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Waterford - Just eight months after breaking ground, Lawrence + Memorial Hospital's largest capital project in at least 20 years is halfway to becoming a major new addition to the region's cancer care offerings.
Today, the 50,000-square-foot, $34.5 million building is a beehive of more than 60 electrical, framing and mechanical workers creating the spaces for chemotherapy infusion, linear accelerators, oncologists' offices, patient support group and resource rooms and the geothermal heating and cooling system, among other areas. It is being built on a 100-area site off Parkway South near exit 81, with about 40 acres of the site being left for woodlands, a half-mile walking trail to a wetlands area and a healing garden.
"There will be a lot of natural light, because having views of nature was important to the patients," said Pam Mace, project manager with TRO Jung/Brannen, the architectural firm for the building, pointing toward a large opening in an outer wall reserved for one of the picture windows. "This will be a very patient-focused facility."
To design the building, L+M brought together eight former cancer patients, doctors, clinicians and others for a three-day brainstorming session, then turned the results over to the architect. The purpose was to create a space for cancer care that conveys a positive, nonsterile atmosphere for the patients and families and the doctors, nurses and other staff who will work there, said Crista Durand, vice president of strategic planning at L+M.
"The majority of the patients' decisions were incorporated into the design," she said.
One of the patients' suggestions, for example, was to have an open central staircase connecting the three floors as well as an elevator, so patients would be able to take the stairs in full view of the main areas of activity as their treatment progressed and they began feeling stronger.
"Patients wanted to feel like they were moving forward," Durand said.
The building is being funded entirely through contributions, and the hospital has raised half of what it needs with the first phase of its capital campaign, said Mike O'Farrell, L+M spokesman. By next summer it expects to begin a communitywide appeal to raise the remainder, he said. The project is the hospital's largest since the early 1990s, when it built two new wings, including the existing 8,000-square-foot cancer center, and renovated a third area, at a cost of about $45.6 million.
In addition to the money raised for the new cancer center, community support and involvement in the project is also in evidence on one of the steel beams that form the building's frame. This fall, the beam was placed in the lobby of the main hospital, and visitors, patients and staff were invited to sign it with black Sharpie markers.
"We thought it would be there for a week, but within about 2½ days it was filled," said O'Farrell, looking up at the beam, now part of the new building, covered with the signatures of "Elena," "Alex," "Marilyn," "Sylvia" and dozens of others.
Brenda Bullied, project manager for L+M, said the building, at more than six times the size of the Community Cancer Center located within the main hospital, will offer all cancer care services under one roof, from treatment to nutrition counseling to routine follow-up appointments. In addition to the cancer center at the main hospital, there are other cancer services dispersed in various offices throughout the community that will be relocated into the new center.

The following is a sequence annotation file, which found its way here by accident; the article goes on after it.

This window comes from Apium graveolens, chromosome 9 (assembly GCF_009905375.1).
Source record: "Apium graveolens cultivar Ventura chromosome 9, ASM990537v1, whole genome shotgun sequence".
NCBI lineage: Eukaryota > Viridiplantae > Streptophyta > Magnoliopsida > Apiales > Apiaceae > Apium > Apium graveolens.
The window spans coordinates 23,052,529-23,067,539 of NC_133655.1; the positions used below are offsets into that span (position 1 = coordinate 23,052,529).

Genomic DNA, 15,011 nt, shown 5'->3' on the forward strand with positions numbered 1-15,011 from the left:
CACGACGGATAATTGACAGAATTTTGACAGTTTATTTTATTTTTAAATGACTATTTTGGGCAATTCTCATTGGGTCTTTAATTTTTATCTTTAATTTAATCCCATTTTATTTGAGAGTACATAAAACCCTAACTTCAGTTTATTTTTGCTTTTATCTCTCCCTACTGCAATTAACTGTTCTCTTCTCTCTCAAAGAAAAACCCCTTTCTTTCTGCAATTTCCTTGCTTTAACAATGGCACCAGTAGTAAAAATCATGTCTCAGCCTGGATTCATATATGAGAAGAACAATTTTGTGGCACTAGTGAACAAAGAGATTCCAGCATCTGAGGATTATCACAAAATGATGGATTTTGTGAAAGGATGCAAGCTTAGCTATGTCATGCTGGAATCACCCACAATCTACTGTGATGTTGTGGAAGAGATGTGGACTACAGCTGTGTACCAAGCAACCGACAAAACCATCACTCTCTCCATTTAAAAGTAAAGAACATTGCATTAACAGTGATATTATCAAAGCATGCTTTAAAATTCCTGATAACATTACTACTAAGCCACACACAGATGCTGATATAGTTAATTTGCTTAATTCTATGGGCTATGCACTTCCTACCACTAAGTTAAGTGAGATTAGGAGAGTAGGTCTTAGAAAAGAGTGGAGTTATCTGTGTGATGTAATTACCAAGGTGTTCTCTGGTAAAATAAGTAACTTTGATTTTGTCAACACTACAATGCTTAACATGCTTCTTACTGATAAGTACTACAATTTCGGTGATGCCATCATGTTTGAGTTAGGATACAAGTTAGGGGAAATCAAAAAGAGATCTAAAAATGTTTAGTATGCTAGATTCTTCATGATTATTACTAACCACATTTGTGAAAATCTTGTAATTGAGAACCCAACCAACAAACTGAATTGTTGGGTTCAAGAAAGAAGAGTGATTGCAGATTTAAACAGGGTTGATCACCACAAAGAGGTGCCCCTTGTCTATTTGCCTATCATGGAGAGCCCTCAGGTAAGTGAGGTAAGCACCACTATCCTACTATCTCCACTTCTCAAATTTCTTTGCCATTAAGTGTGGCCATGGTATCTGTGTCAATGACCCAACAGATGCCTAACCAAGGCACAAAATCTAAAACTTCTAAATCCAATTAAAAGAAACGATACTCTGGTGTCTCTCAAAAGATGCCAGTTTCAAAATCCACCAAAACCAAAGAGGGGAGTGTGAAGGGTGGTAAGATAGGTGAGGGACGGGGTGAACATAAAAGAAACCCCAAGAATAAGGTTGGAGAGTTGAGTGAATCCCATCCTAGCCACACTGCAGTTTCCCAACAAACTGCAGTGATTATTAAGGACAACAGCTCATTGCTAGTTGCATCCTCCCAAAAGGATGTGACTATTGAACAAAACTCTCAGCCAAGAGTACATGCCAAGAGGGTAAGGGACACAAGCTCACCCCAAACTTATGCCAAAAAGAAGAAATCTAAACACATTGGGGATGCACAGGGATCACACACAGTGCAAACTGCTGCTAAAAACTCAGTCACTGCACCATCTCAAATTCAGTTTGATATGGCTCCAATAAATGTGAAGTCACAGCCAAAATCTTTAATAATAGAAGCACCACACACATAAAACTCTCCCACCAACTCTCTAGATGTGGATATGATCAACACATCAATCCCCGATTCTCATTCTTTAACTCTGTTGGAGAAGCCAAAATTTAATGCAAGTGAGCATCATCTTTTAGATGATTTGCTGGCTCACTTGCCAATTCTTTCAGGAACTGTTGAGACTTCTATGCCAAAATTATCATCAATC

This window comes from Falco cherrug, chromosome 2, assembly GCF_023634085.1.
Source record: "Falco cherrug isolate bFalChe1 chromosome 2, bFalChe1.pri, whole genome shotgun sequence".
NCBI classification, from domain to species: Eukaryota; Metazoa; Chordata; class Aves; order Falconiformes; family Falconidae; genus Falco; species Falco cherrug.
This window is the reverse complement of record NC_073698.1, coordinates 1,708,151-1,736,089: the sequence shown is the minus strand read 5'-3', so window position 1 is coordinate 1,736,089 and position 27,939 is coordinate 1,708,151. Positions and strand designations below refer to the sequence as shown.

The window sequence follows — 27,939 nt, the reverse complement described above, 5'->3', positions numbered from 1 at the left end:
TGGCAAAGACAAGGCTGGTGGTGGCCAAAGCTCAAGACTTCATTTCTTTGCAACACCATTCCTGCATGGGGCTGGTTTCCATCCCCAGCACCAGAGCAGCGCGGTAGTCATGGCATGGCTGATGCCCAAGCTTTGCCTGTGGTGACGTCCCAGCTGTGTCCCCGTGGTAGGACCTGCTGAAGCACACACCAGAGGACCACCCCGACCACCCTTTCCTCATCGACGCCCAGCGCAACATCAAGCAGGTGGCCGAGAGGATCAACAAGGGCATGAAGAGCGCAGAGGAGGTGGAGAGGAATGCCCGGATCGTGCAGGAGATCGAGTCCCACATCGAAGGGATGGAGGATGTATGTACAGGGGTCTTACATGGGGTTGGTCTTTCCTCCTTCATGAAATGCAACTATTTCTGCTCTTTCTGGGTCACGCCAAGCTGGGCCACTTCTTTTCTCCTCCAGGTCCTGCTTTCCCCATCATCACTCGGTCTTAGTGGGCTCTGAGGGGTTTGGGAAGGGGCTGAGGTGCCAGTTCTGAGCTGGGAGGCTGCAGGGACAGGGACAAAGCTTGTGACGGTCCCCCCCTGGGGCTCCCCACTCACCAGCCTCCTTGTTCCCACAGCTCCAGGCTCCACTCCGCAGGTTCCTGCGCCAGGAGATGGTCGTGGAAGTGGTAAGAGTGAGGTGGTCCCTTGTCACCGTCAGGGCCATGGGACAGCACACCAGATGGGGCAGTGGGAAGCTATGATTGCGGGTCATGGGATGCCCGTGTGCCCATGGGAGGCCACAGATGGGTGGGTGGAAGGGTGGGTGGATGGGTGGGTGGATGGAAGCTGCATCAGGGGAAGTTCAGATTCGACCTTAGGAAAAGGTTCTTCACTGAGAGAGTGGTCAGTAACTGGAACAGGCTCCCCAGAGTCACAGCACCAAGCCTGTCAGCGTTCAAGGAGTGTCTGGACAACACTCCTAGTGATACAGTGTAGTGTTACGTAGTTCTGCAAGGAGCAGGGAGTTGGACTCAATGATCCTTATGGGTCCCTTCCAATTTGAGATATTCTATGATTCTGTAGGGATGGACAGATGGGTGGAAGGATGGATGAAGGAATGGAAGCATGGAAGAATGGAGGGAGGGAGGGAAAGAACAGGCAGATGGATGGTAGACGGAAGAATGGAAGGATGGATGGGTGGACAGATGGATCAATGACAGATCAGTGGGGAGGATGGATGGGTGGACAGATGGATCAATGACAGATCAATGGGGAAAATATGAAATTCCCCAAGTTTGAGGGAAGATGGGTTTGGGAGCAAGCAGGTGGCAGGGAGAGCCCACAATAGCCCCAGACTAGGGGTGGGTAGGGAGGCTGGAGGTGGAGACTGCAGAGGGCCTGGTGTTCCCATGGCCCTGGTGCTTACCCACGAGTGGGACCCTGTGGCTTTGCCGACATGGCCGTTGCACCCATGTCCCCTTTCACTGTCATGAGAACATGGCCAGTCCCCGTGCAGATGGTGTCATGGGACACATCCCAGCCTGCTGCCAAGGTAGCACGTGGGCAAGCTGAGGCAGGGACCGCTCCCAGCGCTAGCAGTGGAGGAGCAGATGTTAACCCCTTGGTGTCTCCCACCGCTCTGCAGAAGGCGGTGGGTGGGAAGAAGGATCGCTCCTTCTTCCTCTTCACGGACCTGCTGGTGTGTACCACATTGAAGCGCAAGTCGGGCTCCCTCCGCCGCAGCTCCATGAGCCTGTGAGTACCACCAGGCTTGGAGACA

"A patient will be able to come here and see their physician, have their labs done and have a treatment all in one day," she said.
Only outpatient services will be available at the new center, with cancer surgery and limited radiation and chemotherapy treatment capacity remaining at the main hospital.
Because of its affiliation with the Boston-based Dana-Farber Cancer Institute - the first such arrangement in Connecticut for Dana-Farber - the new center will be able to offer services not available in the region, O'Farrell said. These include second-opinion consultation clinics, the chance to enroll in advanced clinical trials and genetic counseling. By providing an attractive, one-stop center for cancer care, L+M is hoping more patients will stay locally for their treatment.
By 2014, O'Farrell said, it is expected to provide 9,750 chemotherapy and 11,000 radiation oncology treatments and 15,000 physician appointments per year, a modest increase over the number of patients going to L+M for their cancer care. About half of all patients need both chemotherapy and radiation treatments.
Though the opening of the building is still months away, L+M staff have started planning how they will mark the occasion.
Lawrence + Memorial Hospital has earned STAR Program Certification from the Massachusetts-based Oncology Rehab Partners, experts in the field of survivorship care, the hospital announced Monday.
The certification means that L+M offers its patients excellent cancer rehabilitation services, the hospital said in a news release.
STAR Program Certification qualifies L+M to offer premium oncology rehabilitation services to survivors who suffer from debilitating side effects caused by treatments. To receive its certification, L+M executed Oncology Rehab Partner's model of oncology rehabilitation service delivery, successfully implementing the program's evaluation and treatment protocols and rehabilitation training, the hospital said. These services are covered by health insurance providers and will be offered to patients by a knowledgeable medical staff specially trained to work with survivors of all forms of cancer.
"Combined with the opening of our new cancer center later this year, this is another step we are taking to provide the best possible care to our patients," Bruce Cummings, president and chief executive officer of L+M, said.